Instituto Geofisico del Peru

Lima, Peru

Instituto Geofisico del Peru

Lima, Peru

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Espinoza J.C.,Instituto Geofisico del Peru
International Journal of Climatology | Year: 2016

This paper reviews recent progress in the study and understanding of extreme seasonal events in the Amazon region, focusing on drought and floods. The review includes a history of droughts and floods in the past, in the present and some discussions on future extremes in the context of climate change and its impacts on the Amazon region. Several extreme hydrological events, some of them characterized as 'once in a century', have been reported in the Amazon region during the last decade. While abundant rainfall in various sectors of the basin has determined extreme floods along the river's main stem in 1953, 1989, 1999, 2009, 2012-2015, deficient rainfall in 1912, 1926, 1963, 1980, 1983, 1995, 1997, 1998, 2005 and 2010 has caused anomalously low river levels, and an increase in the risk and number of fires in the region, with consequences for humans. This is consistent with changes in the variability of the hydrometeorology of the basin and suggests that extreme hydrological events have been more frequent in the last two decades. Some of these intense/reduced rainfalls and subsequent floods/droughts were associated (but not exclusively) with La Niña/El Niño events. In addition, moisture transport anomalies from the tropical Atlantic into Amazonia, and from northern to southern Amazonia alter the water cycle in the region year-to-year. We also assess the impacts of such extremes on natural and human systems in the region, considering ecological, economic and societal impacts in urban and rural areas, particularly during the recent decades. In the context of the future climate change, studies show a large range of uncertainty, but suggest that drought might intensify through the 21st century. © 2016 Royal Meteorological Society.


Chau J.L.,Instituto Geofisico Del Peru | Goncharenko L.P.,Massachusetts Institute of Technology | Fejer B.G.,Utah State University | Liu H.-L.,High Altitude Observatory
Space Science Reviews | Year: 2012

There are several external sources of ionospheric forcing, including these are solar wind-magnetospheric processes and lower atmospheric winds and waves. In this work we review the observed ion-neutral coupling effects at equatorial and low latitudes during large meteorological events called sudden stratospheric warming (SSW). Research in this direction has been accelerated in recent years mainly due to: (1) extensive observing campaigns, and (2) solar minimum conditions. The former has been instrumental to capture the events before, during, and after the peak SSW temperatures and wind perturbations. The latter has permitted a reduced forcing contribution from solar wind-magnetospheric processes. The main ionospheric effects are clearly observed in the zonal electric fields (or vertical E×B drifts), total electron content, and electron and neutral densities. We include results from different ground- and satellite-based observations, covering different longitudes and years. We also present and discuss the modeling efforts that support most of the observations. Given that SSW can be forecasted with a few days in advance, there is potential for using the connection with the ionosphere for forecasting the occurrence and evolution of electrodynamic perturbations at low latitudes, and sometimes also mid latitudes, during arctic winter warmings. © 2011 Springer Science+Business Media B.V.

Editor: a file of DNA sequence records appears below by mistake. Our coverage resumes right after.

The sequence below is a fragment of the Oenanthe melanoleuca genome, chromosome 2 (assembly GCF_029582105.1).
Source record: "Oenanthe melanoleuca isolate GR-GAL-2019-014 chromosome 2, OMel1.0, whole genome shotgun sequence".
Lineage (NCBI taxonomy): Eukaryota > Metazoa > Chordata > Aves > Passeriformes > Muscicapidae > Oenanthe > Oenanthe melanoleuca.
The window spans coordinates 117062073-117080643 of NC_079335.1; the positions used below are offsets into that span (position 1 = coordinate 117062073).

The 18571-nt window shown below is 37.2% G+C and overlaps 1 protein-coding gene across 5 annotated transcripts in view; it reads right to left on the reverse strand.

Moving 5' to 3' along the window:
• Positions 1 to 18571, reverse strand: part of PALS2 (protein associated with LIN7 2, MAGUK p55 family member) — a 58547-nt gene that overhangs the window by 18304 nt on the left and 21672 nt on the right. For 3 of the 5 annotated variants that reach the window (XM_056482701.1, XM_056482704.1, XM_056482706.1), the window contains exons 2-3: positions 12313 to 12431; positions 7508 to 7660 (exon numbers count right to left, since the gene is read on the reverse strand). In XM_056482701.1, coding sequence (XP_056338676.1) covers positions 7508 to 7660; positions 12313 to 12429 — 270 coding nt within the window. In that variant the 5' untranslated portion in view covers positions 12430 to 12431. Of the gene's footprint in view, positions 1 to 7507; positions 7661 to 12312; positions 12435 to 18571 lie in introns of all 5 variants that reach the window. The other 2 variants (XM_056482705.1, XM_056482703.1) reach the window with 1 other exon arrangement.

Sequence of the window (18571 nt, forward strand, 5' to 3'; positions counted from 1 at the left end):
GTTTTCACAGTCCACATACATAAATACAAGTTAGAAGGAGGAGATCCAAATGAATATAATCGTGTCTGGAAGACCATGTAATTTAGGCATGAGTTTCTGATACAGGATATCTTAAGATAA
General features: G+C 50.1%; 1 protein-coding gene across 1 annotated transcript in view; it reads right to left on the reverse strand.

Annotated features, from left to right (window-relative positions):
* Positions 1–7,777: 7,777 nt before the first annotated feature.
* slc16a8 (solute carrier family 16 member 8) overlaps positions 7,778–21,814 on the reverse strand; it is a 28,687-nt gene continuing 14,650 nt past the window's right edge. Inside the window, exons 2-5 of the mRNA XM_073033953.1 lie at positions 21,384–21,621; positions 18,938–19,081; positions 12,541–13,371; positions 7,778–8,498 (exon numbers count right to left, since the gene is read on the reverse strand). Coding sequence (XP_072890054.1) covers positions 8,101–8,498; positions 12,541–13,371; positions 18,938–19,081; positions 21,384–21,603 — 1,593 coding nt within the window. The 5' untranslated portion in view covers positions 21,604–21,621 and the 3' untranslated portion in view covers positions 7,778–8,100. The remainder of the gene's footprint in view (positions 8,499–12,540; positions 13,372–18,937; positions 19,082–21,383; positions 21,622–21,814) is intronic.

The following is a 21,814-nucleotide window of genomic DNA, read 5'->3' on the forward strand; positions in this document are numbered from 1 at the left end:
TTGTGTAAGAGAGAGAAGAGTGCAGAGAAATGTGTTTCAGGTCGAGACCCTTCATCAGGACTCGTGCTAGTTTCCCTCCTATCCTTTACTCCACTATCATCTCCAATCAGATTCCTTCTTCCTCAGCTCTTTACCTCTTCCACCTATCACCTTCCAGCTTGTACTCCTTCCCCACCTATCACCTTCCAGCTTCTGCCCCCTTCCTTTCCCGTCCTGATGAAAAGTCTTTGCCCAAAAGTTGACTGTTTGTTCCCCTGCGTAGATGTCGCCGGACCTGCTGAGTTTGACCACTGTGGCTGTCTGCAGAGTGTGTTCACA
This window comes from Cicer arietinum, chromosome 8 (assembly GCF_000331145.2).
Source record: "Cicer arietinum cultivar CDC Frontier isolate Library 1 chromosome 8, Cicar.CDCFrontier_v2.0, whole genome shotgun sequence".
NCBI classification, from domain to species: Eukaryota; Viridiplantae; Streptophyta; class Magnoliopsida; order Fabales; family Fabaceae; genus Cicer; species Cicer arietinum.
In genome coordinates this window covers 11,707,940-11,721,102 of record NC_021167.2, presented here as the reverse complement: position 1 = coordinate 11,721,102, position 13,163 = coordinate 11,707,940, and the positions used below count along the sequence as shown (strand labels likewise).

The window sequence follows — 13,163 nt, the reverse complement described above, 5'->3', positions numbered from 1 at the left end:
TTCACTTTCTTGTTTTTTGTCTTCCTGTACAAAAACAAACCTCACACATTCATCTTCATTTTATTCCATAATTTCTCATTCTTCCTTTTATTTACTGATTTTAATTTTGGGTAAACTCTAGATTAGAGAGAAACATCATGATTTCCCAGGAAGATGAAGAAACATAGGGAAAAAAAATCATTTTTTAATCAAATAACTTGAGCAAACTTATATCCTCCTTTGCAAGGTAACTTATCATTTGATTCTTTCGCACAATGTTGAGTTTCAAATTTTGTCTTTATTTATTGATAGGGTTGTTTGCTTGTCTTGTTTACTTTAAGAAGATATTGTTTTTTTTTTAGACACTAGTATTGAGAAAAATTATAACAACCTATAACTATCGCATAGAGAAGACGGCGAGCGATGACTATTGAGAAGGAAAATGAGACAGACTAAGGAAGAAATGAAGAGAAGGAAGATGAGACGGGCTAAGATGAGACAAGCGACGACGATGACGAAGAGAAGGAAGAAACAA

Held I.M.,National Oceanic and Atmospheric Administration | Winton M.,National Oceanic and Atmospheric Administration | Takahashi K.,Instituto Geofisico del Peru | Delworth T.,National Oceanic and Atmospheric Administration | And 2 more authors.
Journal of Climate | Year: 2010